GSM Solar

This homeowner poses next to solar panels arrayed on her roof.

A solar array is installed in America every two minutes, according to community solar advocates Solstice.

With solar getting more affordable, more homeowners are jumping on board, having solar panels installed on their homes. Given the newness of solar energy, however, knowing what to look for while shopping for solar panels can be tricky.

The U.S. Department of Energy offers a primer for homeowners called “Homeowner’s Guide to Going Solar.” The website ( covers the basics of how solar energy works, how to determine if your home is suitable for a solar installation, and the financial and safety considerations involved.

Home Suitability

Many factors are considered in determining whether your home is suitable for solar panels. In general, you will need to own your home and have a newer roof with a south-facing slope that isn’t obscured by excessive shade. Each individual solar company will have its own requirements.

Financial Matters

You can buy solar panels outright, finance them with a loan, or lease panels. With a loan or lease, your monthly payments could be lower than your monthly electricity bill, but you will be locked into a long-term contract. Another option is a power purchase agreement (PPA), through which a consumer agrees to purchase power produced by panels installed on the home at a set price. Purchasing panels could allow you to qualify for the Solar Investment Tax Credit, a 30% federal tax credit available through 2022. Lease and PPA agreements do not qualify for the credit.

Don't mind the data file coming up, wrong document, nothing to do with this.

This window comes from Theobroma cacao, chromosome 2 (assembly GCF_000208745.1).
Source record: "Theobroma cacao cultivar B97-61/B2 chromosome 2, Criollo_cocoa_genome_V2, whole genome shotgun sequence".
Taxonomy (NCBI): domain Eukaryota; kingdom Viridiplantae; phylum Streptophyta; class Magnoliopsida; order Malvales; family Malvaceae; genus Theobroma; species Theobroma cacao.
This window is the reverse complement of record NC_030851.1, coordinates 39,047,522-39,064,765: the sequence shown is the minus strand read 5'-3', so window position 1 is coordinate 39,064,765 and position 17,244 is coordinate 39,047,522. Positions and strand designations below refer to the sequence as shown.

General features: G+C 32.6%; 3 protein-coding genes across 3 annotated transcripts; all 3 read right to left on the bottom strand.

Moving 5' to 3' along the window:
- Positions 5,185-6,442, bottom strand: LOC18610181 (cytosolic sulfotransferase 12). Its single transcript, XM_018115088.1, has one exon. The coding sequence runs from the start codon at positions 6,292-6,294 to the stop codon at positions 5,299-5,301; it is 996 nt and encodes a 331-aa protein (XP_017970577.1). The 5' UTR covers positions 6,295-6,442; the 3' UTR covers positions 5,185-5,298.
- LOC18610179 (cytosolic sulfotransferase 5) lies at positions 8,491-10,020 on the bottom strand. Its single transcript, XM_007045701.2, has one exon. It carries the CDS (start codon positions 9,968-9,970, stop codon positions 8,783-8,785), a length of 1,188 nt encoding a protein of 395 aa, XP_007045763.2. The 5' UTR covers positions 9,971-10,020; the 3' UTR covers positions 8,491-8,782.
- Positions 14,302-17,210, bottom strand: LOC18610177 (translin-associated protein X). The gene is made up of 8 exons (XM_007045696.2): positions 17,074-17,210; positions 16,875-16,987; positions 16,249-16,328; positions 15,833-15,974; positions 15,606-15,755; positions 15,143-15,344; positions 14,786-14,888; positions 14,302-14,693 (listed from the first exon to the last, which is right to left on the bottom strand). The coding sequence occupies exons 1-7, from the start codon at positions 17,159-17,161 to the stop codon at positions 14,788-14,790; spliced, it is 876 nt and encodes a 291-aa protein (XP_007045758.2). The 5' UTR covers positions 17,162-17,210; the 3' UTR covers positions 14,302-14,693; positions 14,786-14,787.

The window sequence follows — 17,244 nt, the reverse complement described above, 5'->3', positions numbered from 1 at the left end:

Also ask about net metering. This arrangement allows you to receive credit on your electric bill for power that your system feeds back into the grid.

Shop around with various solar installers and compare their financing options. Compare the up-front and monthly costs, as well as tax benefits.


If you’re worried about whether solar is safe for your home, rest assured the industry is well regulated to protect homeowners. Solar panels must meet international inspection and testing standards, according to the Department of Energy. Installers must meet qualifications and install panels to meet local building, fire and electrical codes. Your system should be thoroughly inspected by a certified electrician before it goes online.

Community Solar

If you decide solar panels aren’t a good fit for your home or budget, you can still benefit from solar energy via community solar. This concept is a way for you to buy into a group solar project which feeds solar energy into the electricity grid, and get a credit on your electricity bill in exchange. To find a community solar project near you, visit Enter your average monthly electricity bill and ZIP code to see how much you could save per

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